I am a young up-and-coming painter, and have been looking towards exhibiting my work in galleries. My father turned in my direction during this Thanksgiving weekend to explain to me, "Catherine, there are perils of not having a trustworthy representative". In this treasured discussion he brought up the lucrative names of Andrew Crispo, Larry Salander, and Charles Saatchi. Each man bringing a different aspect to the trend of seedy gallery owner; Crispo brings the element of mafia, Salander hauls his massive debt, and Saatchi is a gambler. Thus begins my research of these seedy men and each man's mistakes in trampling the art scene.
Hans Gissinger, Larry Salander, 2008.
Starting with the mafia-esque Andrew Crispo, the ultimate tabloid honey, bad-boy, sadomasochist art dealer. The gallery was very sucessful and published a number of books, 92 to be exact. He owned a prominent gallery on 57th St. in New York City in the fast paced 80's. The Andrew Crispo Gallery was very successful, the establishment published a number of books (92 to be exact) and graced the world with the works of many artists. In 1985, Crispo was (supposedly) involved with the Death Mask Murder case, a disgusting ordeal in which Mr. Crispo ordered his assistant to shoot Eigil Dag Vesti and to burn the body in Crispo's Hamptons home. He also threatened to kidnap his lawyer's child, which got Crispo into a legal pickle. His heinous acts were not towards the artist or the art work, but how could an artist trust such a sinister character? I would revoke my art from his holdings!!
The next play boy of the art world that my wise father warned me about is the Iraqi-Jew, Charles Saatchi. The seemingly arrogant-daydreamer connoisseur of selling young artist's work to the London and international market, quickly stocks, stashes (or sits in warehouses) and sells the work. My father was telling me of Saatchi's creation of Damien Hirst and Jeff Koons' fame through his early discovery and funding of the two artists. He also has a TV show on the BBC2 by the title School of Saatchi, in which his team (he never appears in the show) finds the next up-coming artist to join in his gallery through a series of timed art creating sessions. The beef with Saatchi lays with the artist Sandro Chai, who he quickly sold all his available works to the public, the horrific flooding. Then Saatchi threatened Hirst with dumping a large quantity of his work on the market, in order for Hirst and his current gallery to buy back the art at over inflated prices. Artists seem to be terrified of confronting the powers of Saatchi and his say of what is good in the art world. If a gallery owner performed such a maneuver on me, I would cry to my father and he would surely take care of the matter...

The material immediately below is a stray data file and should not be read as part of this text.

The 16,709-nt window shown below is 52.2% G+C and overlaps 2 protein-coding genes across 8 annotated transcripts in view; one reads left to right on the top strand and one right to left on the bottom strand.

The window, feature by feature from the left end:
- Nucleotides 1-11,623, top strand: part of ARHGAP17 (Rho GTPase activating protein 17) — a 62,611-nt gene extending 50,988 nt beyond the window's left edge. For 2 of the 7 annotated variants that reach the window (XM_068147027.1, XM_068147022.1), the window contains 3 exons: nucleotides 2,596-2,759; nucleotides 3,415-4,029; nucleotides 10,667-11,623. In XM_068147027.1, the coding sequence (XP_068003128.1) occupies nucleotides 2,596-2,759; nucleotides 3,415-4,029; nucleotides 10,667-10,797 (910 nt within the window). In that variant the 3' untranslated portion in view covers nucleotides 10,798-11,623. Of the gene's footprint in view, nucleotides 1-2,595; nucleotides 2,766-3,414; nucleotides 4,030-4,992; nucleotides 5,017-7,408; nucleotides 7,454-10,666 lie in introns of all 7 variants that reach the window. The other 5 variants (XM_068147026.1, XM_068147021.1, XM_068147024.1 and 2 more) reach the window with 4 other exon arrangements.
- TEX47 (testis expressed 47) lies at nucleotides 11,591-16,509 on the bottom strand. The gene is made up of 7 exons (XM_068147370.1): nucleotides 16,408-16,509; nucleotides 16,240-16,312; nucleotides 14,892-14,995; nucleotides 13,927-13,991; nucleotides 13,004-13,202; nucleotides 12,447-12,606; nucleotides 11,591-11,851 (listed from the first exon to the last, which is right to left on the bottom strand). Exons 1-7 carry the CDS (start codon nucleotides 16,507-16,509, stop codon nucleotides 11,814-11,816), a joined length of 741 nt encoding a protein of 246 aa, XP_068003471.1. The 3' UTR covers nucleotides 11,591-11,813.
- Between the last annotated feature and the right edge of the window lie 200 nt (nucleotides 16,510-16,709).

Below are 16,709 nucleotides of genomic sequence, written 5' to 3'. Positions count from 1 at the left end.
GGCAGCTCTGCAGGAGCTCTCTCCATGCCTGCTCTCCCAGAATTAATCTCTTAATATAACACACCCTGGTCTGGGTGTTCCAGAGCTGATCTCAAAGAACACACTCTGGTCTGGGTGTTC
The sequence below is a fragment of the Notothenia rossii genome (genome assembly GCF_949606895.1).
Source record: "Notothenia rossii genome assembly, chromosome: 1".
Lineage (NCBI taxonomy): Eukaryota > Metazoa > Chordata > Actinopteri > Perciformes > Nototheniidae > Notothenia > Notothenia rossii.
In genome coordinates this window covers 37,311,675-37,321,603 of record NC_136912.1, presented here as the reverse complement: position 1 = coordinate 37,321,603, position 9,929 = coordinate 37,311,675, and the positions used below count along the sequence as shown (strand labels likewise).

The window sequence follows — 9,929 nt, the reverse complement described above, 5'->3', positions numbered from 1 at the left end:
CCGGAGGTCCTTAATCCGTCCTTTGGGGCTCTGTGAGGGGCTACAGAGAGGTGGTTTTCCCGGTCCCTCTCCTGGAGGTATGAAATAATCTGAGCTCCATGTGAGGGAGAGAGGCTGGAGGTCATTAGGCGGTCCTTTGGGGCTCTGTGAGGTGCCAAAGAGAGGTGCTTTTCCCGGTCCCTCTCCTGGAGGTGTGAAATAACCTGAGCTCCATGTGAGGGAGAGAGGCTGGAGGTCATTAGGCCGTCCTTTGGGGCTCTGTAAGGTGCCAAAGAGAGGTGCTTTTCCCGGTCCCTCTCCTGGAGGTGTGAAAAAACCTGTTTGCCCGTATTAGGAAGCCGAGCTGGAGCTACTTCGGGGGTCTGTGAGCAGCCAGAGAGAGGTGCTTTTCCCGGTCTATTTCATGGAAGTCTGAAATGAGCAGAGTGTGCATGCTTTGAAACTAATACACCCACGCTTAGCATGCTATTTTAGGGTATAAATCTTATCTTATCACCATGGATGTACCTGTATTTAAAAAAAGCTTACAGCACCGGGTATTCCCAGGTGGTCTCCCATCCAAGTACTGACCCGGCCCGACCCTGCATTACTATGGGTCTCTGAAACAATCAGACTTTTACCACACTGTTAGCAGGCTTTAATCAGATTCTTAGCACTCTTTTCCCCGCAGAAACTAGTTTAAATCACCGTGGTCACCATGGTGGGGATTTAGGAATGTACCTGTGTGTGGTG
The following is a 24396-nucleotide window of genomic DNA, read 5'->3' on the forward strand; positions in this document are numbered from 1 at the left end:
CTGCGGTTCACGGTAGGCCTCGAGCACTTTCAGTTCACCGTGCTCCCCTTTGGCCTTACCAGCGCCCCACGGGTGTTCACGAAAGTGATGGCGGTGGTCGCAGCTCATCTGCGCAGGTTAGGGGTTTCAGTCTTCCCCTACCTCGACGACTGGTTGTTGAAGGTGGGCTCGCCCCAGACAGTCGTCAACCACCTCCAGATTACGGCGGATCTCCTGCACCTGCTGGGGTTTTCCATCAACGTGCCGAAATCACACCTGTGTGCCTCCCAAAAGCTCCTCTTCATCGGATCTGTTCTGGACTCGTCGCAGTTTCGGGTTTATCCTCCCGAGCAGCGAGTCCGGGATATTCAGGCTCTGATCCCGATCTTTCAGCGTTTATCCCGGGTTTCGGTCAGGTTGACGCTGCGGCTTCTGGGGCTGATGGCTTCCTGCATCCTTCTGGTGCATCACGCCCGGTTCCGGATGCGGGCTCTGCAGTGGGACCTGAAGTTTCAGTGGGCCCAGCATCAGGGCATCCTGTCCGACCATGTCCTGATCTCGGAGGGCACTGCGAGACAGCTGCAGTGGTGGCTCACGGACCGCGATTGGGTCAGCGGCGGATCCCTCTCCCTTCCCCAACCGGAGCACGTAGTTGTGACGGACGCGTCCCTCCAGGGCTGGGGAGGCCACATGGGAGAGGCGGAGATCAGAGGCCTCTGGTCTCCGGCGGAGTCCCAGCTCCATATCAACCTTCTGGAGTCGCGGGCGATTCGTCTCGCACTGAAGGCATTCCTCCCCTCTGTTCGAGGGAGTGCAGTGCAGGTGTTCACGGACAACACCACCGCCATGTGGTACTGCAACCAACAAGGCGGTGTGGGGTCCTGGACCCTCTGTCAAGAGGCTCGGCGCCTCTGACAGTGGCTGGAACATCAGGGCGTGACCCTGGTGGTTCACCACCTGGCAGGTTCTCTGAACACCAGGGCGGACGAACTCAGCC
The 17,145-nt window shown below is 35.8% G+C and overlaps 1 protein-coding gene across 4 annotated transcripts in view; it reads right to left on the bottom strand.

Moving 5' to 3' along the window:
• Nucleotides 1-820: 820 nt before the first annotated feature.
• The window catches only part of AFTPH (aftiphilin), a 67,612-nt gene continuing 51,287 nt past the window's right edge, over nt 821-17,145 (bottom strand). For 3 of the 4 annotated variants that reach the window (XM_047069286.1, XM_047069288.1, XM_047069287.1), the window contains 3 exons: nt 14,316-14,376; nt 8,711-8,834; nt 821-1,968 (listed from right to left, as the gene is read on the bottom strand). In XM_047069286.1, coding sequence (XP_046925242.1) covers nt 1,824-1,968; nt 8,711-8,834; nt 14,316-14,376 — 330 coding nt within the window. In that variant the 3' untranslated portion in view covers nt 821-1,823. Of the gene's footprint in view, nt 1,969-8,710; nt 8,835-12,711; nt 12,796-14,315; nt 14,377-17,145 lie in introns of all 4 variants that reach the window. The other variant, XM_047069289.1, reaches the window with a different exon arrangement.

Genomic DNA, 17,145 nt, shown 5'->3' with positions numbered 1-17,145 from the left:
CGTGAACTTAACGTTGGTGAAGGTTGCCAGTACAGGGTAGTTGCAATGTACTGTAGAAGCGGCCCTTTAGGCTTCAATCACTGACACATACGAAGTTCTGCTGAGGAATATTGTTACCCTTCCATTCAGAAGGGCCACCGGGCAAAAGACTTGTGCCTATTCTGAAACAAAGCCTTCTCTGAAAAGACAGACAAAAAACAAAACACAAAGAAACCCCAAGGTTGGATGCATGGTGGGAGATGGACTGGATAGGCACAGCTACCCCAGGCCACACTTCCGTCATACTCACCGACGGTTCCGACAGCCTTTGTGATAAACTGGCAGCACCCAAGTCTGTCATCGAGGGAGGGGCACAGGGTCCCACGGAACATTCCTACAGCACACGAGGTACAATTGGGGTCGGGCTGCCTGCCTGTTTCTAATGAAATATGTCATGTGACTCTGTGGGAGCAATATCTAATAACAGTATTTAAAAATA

My personal favorite naughty dealer is Larry Salander and his The Producers type scheme. His most popular victim was Robert De Niro, Mr. De Niro had trusted his father's estate to the Salander-O'Reilly gallery. The two had developed a friendship (according to De Niro) and supposedly Salander arranged shows for De Niro's collection internationally. Salander scamed De Niro and lototed the sales (a stroke of genius), resulting in a publicized court case and jail time for Salander. Additionally the gallery director stole $77,000 alone from the De Niro commission. His gallery declared bankruptcy in 2007, and in 2009 Salander pleaded guilty to $120 million in fraud. His great cheeky trick was selling and collecting payments on paintings without distributing monies to the artists or owners. He told his staff not to alert his clients of any sales that took place, displacing pieces of art and greedily collecting money. Finally this scheme synthesized many, many traumatized artists and owners who potentially lost both the piece of art work and the sum of money owed to them. The difference between Salander's case from those of Saatchi and Crispo is that the artist and patrons have a willingness to prosecute against the wrong doers of the art world.
I feel wiser after dissecting this terrible trend in the business side of art dealing. I have good faith that my potential representative will be a ethical, or i'll refuse to call her my dearest adoptive aunt.
- Catherine E. Rigdon